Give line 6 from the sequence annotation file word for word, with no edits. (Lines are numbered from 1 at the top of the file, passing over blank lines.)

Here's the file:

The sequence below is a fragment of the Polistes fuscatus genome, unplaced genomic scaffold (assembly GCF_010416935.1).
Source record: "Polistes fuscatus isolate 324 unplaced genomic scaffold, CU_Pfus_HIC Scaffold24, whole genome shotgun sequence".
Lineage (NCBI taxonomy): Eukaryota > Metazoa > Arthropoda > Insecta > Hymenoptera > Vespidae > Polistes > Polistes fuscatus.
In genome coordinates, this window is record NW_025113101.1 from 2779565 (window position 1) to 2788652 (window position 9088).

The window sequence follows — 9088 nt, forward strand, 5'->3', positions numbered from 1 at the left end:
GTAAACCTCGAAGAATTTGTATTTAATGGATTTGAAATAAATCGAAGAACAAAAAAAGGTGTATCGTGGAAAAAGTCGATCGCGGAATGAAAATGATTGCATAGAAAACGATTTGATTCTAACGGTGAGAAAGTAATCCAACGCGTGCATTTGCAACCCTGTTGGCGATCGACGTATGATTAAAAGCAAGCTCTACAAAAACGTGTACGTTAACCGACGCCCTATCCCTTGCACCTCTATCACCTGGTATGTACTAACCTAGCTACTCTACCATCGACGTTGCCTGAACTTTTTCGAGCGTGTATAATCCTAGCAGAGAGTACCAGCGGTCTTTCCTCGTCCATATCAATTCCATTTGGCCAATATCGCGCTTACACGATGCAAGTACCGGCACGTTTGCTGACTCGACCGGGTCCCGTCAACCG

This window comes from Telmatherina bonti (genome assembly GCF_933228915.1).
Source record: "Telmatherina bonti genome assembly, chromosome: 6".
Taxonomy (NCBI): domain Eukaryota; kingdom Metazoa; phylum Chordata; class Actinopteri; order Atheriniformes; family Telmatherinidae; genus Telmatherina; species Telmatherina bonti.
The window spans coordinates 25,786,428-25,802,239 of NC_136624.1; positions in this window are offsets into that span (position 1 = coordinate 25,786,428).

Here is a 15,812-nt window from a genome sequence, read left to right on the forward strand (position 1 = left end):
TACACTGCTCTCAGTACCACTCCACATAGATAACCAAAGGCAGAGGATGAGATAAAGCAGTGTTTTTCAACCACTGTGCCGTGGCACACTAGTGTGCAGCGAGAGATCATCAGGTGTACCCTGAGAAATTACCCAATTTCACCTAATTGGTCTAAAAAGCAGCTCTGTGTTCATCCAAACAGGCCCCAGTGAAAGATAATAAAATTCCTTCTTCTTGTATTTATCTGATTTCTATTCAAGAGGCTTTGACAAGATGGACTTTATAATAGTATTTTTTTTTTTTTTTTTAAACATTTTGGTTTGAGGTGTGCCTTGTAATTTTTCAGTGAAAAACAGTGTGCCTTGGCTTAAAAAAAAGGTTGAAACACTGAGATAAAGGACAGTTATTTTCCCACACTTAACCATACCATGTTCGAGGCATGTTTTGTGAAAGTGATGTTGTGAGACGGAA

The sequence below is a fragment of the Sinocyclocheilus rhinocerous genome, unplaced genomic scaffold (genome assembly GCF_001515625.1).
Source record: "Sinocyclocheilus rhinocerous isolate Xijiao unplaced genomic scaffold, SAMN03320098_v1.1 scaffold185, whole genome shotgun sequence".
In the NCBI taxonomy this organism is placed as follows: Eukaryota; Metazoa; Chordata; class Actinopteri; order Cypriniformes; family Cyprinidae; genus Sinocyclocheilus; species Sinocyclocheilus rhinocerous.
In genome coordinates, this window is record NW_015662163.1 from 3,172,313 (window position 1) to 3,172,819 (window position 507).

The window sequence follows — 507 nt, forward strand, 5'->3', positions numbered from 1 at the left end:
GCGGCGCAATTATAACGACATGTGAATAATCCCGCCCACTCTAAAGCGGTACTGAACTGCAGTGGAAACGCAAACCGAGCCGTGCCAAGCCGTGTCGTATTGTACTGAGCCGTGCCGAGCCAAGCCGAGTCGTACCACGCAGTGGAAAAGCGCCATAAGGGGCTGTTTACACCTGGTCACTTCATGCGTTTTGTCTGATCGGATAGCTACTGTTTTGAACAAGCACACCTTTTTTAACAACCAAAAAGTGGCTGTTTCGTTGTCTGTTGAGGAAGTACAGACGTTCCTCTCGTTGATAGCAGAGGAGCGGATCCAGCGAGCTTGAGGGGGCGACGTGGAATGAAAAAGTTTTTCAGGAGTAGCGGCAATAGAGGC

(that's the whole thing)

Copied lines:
GTAAACCTCGAAGAATTTGTATTTAATGGATTTGAAATAAATCGAAGAACAAAAAAAGGTGTATCGTGGAAAAAGTCGATCGCGGAATGAAAATGATTGCATAGAAAACGATTTGATTCTAACGGTGAGAAAGTAATCCAACGCGTGCATTTGCAACCCTGTTGGCGATCGACGTATGATTAAAAGCAAGCTCTACAAAAACGTGTACGTTAACCGACGCCCTATCCCTTGCACCTCTATCACCTGGTATGTACTAACCTAGCTACTCTACCATCGACGTTGCCTGAACTTTTTCGAGCGTGTATAATCCTAGCAGAGAGTACCAGCGGTCTTTCCTCGTCCATATCAATTCCATTTGGCCAATATCGCGCTTACACGATGCAAGTACCGGCACGTTTGCTGACTCGACCGGGTCCCGTCAACCG